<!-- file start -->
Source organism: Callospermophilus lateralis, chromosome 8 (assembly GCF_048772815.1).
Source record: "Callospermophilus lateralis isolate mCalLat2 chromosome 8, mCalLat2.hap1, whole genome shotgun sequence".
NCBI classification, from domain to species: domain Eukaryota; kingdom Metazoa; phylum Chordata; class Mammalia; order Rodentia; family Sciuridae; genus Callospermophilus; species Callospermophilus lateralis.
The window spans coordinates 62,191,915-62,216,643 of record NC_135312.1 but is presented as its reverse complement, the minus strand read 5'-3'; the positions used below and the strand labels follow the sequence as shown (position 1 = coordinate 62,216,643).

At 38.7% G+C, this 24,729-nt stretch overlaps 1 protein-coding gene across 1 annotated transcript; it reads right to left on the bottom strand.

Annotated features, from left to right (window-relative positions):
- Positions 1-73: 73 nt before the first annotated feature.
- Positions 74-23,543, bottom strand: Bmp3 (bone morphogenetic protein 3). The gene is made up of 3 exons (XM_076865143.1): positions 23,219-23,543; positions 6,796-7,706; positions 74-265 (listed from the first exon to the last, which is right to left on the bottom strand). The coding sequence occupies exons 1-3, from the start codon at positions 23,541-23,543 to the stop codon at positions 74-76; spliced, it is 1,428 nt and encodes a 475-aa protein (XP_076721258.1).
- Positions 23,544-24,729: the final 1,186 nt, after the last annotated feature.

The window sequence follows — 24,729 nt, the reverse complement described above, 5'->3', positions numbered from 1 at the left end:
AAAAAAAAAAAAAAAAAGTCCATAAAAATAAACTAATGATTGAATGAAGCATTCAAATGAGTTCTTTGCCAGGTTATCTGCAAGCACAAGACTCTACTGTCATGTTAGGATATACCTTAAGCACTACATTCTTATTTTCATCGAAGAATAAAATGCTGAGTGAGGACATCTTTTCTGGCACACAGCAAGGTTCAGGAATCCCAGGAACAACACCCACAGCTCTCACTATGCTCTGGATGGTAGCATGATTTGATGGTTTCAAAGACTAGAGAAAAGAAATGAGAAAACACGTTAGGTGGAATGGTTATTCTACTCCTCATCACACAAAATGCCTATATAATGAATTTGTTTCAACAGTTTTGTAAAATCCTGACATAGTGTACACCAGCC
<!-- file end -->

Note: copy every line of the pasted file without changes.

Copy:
Source organism: Callospermophilus lateralis, chromosome 8 (assembly GCF_048772815.1).
Source record: "Callospermophilus lateralis isolate mCalLat2 chromosome 8, mCalLat2.hap1, whole genome shotgun sequence".
NCBI classification, from domain to species: domain Eukaryota; kingdom Metazoa; phylum Chordata; class Mammalia; order Rodentia; family Sciuridae; genus Callospermophilus; species Callospermophilus lateralis.
The window spans coordinates 62,191,915-62,216,643 of record NC_135312.1 but is presented as its reverse complement, the minus strand read 5'-3'; the positions used below and the strand labels follow the sequence as shown (position 1 = coordinate 62,216,643).

At 38.7% G+C, this 24,729-nt stretch overlaps 1 protein-coding gene across 1 annotated transcript; it reads right to left on the bottom strand.

Annotated features, from left to right (window-relative positions):
- Positions 1-73: 73 nt before the first annotated feature.
- Positions 74-23,543, bottom strand: Bmp3 (bone morphogenetic protein 3). The gene is made up of 3 exons (XM_076865143.1): positions 23,219-23,543; positions 6,796-7,706; positions 74-265 (listed from the first exon to the last, which is right to left on the bottom strand). The coding sequence occupies exons 1-3, from the start codon at positions 23,541-23,543 to the stop codon at positions 74-76; spliced, it is 1,428 nt and encodes a 475-aa protein (XP_076721258.1).
- Positions 23,544-24,729: the final 1,186 nt, after the last annotated feature.

The window sequence follows — 24,729 nt, the reverse complement described above, 5'->3', positions numbered from 1 at the left end:
AAAAAAAAAAAAAAAAAGTCCATAAAAATAAACTAATGATTGAATGAAGCATTCAAATGAGTTCTTTGCCAGGTTATCTGCAAGCACAAGACTCTACTGTCATGTTAGGATATACCTTAAGCACTACATTCTTATTTTCATCGAAGAATAAAATGCTGAGTGAGGACATCTTTTCTGGCACACAGCAAGGTTCAGGAATCCCAGGAACAACACCCACAGCTCTCACTATGCTCTGGATGGTAGCATGATTTGATGGTTTCAAAGACTAGAGAAAAGAAATGAGAAAACACGTTAGGTGGAATGGTTATTCTACTCCTCATCACACAAAATGCCTATATAATGAATTTGTTTCAACAGTTTTGTAAAATCCTGACATAGTGTACACCAGCC